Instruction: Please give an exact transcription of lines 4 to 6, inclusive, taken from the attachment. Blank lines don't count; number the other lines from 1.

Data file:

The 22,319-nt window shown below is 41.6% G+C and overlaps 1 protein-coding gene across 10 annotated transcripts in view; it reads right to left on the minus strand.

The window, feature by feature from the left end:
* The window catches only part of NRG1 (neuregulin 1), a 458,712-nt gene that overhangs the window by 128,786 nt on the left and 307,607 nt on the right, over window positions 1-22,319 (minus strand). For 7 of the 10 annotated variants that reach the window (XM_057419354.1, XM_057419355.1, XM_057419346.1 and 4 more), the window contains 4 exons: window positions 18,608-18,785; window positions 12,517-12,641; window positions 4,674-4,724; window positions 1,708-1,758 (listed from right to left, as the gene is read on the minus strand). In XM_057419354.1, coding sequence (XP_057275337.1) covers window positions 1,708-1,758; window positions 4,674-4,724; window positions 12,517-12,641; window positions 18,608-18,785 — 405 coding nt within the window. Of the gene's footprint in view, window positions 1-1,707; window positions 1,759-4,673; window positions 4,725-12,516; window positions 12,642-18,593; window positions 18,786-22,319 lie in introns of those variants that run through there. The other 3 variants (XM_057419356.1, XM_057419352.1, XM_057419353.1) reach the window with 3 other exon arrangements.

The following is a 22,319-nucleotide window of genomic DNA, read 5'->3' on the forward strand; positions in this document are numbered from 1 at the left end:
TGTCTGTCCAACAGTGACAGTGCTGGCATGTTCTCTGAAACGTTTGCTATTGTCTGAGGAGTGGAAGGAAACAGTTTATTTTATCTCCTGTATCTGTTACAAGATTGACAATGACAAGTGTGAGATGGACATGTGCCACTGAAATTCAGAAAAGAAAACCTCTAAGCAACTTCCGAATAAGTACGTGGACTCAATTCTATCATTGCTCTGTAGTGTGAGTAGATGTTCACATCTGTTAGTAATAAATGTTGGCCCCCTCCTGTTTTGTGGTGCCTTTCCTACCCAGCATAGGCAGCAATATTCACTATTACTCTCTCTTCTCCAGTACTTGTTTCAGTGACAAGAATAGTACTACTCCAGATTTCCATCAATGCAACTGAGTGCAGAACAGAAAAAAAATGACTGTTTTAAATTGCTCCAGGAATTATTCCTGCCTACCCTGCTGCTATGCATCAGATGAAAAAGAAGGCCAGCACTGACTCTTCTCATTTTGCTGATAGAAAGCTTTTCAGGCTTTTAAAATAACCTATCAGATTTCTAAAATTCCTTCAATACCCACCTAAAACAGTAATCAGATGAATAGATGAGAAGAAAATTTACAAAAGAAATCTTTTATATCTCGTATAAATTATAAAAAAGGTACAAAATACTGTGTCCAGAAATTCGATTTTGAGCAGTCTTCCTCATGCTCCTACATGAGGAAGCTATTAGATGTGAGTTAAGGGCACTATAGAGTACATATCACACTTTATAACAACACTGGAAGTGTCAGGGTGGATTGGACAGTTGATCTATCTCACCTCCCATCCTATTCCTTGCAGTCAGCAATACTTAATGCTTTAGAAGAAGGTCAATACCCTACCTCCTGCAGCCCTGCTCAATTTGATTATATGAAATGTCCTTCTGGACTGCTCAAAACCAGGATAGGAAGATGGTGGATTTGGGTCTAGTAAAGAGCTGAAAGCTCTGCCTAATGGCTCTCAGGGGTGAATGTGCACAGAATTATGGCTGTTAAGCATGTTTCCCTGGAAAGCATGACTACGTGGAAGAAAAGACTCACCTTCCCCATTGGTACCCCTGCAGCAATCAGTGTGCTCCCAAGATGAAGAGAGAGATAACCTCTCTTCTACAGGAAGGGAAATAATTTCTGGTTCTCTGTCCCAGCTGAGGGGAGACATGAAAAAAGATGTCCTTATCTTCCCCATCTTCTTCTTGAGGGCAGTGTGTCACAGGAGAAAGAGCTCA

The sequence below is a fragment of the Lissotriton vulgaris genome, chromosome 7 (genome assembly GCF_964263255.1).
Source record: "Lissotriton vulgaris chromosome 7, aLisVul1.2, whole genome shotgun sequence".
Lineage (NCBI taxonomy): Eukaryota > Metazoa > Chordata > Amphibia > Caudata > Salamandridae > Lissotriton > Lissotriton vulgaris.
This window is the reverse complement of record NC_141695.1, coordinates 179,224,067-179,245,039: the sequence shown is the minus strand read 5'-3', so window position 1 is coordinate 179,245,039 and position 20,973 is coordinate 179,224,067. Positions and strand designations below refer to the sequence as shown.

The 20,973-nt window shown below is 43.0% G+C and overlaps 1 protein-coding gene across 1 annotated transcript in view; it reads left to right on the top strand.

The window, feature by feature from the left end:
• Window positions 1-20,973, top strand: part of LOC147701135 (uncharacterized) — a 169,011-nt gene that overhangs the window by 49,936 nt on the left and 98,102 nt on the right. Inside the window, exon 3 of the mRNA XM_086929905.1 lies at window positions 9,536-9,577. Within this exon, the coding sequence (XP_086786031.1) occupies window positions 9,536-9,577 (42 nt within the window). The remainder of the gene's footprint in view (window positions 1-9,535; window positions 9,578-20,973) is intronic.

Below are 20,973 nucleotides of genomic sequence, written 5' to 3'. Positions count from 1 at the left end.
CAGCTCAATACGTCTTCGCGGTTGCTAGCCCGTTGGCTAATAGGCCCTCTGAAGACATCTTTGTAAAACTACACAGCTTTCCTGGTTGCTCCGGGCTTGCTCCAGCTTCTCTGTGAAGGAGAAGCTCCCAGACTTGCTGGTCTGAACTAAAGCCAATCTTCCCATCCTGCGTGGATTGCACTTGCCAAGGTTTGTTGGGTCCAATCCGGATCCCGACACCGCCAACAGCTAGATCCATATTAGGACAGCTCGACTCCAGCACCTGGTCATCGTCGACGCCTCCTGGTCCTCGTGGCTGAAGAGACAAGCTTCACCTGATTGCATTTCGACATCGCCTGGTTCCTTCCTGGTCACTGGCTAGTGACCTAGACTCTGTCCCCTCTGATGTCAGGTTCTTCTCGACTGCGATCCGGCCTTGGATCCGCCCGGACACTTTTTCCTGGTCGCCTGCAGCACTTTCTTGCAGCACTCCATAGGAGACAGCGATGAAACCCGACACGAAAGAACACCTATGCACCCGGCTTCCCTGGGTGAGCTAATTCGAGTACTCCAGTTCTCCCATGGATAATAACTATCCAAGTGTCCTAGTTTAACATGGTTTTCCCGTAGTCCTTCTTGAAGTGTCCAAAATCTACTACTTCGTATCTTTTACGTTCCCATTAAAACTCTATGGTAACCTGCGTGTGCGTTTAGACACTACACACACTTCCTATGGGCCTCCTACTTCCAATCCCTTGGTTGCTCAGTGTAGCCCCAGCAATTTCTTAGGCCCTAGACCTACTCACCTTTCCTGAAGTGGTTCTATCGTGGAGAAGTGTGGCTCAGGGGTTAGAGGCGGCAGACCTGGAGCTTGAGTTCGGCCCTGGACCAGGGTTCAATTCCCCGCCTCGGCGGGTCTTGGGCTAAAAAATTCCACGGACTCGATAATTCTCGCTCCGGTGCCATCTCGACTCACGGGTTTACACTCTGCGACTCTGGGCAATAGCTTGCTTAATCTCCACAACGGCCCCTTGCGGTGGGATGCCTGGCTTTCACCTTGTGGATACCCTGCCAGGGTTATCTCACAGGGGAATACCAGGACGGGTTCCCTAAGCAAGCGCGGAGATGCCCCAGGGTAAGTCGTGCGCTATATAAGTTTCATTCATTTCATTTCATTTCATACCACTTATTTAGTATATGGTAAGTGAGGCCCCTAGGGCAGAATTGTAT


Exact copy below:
The following is a 22,319-nucleotide window of genomic DNA, read 5'->3' on the forward strand; positions in this document are numbered from 1 at the left end:
TGTCTGTCCAACAGTGACAGTGCTGGCATGTTCTCTGAAACGTTTGCTATTGTCTGAGGAGTGGAAGGAAACAGTTTATTTTATCTCCTGTATCTGTTACAAGATTGACAATGACAAGTGTGAGATGGACATGTGCCACTGAAATTCAGAAAAGAAAACCTCTAAGCAACTTCCGAATAAGTACGTGGACTCAATTCTATCATTGCTCTGTAGTGTGAGTAGATGTTCACATCTGTTAGTAATAAATGTTGGCCCCCTCCTGTTTTGTGGTGCCTTTCCTACCCAGCATAGGCAGCAATATTCACTATTACTCTCTCTTCTCCAGTACTTGTTTCAGTGACAAGAATAGTACTACTCCAGATTTCCATCAATGCAACTGAGTGCAGAACAGAAAAAAAATGACTGTTTTAAATTGCTCCAGGAATTATTCCTGCCTACCCTGCTGCTATGCATCAGATGAAAAAGAAGGCCAGCACTGACTCTTCTCATTTTGCTGATAGAAAGCTTTTCAGGCTTTTAAAATAACCTATCAGATTTCTAAAATTCCTTCAATACCCACCTAAAACAGTAATCAGATGAATAGATGAGAAGAAAATTTACAAAAGAAATCTTTTATATCTCGTATAAATTATAAAAAAGGTACAAAATACTGTGTCCAGAAATTCGATTTTGAGCAGTCTTCCTCATGCTCCTACATGAGGAAGCTATTAGATGTGAGTTAAGGGCACTATAGAGTACATATCACACTTTATAACAACACTGGAAGTGTCAGGGTGGATTGGACAGTTGATCTATCTCACCTCCCATCCTATTCCTTGCAGTCAGCAATACTTAATGCTTTAGAAGAAGGTCAATACCCTACCTCCTGCAGCCCTGCTCAATTTGATTATATGAAATGTCCTTCTGGACTGCTCAAAACCAGGATAGGAAGATGGTGGATTTGGGTCTAGTAAAGAGCTGAAAGCTCTGCCTAATGGCTCTCAGGGGTGAATGTGCACAGAATTATGGCTGTTAAGCATGTTTCCCTGGAAAGCATGACTACGTGGAAGAAAAGACTCACCTTCCCCATTGGTACCCCTGCAGCAATCAGTGTGCTCCCAAGATGAAGAGAGAGATAACCTCTCTTCTACAGGAAGGGAAATAATTTCTGGTTCTCTGTCCCAGCTGAGGGGAGACATGAAAAAAGATGTCCTTATCTTCCCCATCTTCTTCTTGAGGGCAGTGTGTCACAGGAGAAAGAGCTCA

The sequence below is a fragment of the Lissotriton vulgaris genome, chromosome 7 (genome assembly GCF_964263255.1).